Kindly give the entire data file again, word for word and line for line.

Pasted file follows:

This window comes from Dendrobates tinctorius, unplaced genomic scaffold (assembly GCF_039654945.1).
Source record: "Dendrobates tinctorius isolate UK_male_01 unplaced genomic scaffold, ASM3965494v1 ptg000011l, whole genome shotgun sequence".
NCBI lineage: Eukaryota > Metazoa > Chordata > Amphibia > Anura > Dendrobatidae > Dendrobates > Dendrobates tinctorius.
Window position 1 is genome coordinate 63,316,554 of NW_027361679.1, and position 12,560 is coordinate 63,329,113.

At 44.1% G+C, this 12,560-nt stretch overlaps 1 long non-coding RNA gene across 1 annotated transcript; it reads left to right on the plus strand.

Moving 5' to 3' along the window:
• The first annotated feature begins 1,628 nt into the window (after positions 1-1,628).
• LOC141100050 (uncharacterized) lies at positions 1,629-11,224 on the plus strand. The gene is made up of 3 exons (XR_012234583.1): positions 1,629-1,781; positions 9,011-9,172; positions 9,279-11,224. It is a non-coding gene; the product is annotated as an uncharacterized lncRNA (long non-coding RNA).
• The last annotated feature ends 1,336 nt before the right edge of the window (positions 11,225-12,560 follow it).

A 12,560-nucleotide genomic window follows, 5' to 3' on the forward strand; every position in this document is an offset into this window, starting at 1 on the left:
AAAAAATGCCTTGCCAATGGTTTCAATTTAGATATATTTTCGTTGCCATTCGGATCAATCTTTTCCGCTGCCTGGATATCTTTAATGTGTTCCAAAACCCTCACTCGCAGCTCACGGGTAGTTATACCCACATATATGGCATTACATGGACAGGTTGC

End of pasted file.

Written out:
This window comes from Dendrobates tinctorius, unplaced genomic scaffold (assembly GCF_039654945.1).
Source record: "Dendrobates tinctorius isolate UK_male_01 unplaced genomic scaffold, ASM3965494v1 ptg000011l, whole genome shotgun sequence".
NCBI lineage: Eukaryota > Metazoa > Chordata > Amphibia > Anura > Dendrobatidae > Dendrobates > Dendrobates tinctorius.
Window position 1 is genome coordinate 63,316,554 of NW_027361679.1, and position 12,560 is coordinate 63,329,113.

At 44.1% G+C, this 12,560-nt stretch overlaps 1 long non-coding RNA gene across 1 annotated transcript; it reads left to right on the plus strand.

Moving 5' to 3' along the window:
• The first annotated feature begins 1,628 nt into the window (after positions 1-1,628).
• LOC141100050 (uncharacterized) lies at positions 1,629-11,224 on the plus strand. The gene is made up of 3 exons (XR_012234583.1): positions 1,629-1,781; positions 9,011-9,172; positions 9,279-11,224. It is a non-coding gene; the product is annotated as an uncharacterized lncRNA (long non-coding RNA).
• The last annotated feature ends 1,336 nt before the right edge of the window (positions 11,225-12,560 follow it).

A 12,560-nucleotide genomic window follows, 5' to 3' on the forward strand; every position in this document is an offset into this window, starting at 1 on the left:
AAAAAATGCCTTGCCAATGGTTTCAATTTAGATATATTTTCGTTGCCATTCGGATCAATCTTTTCCGCTGCCTGGATATCTTTAATGTGTTCCAAAACCCTCACTCGCAGCTCACGGGTAGTTATACCCACATATATGGCATTACATGGACAGGTTGC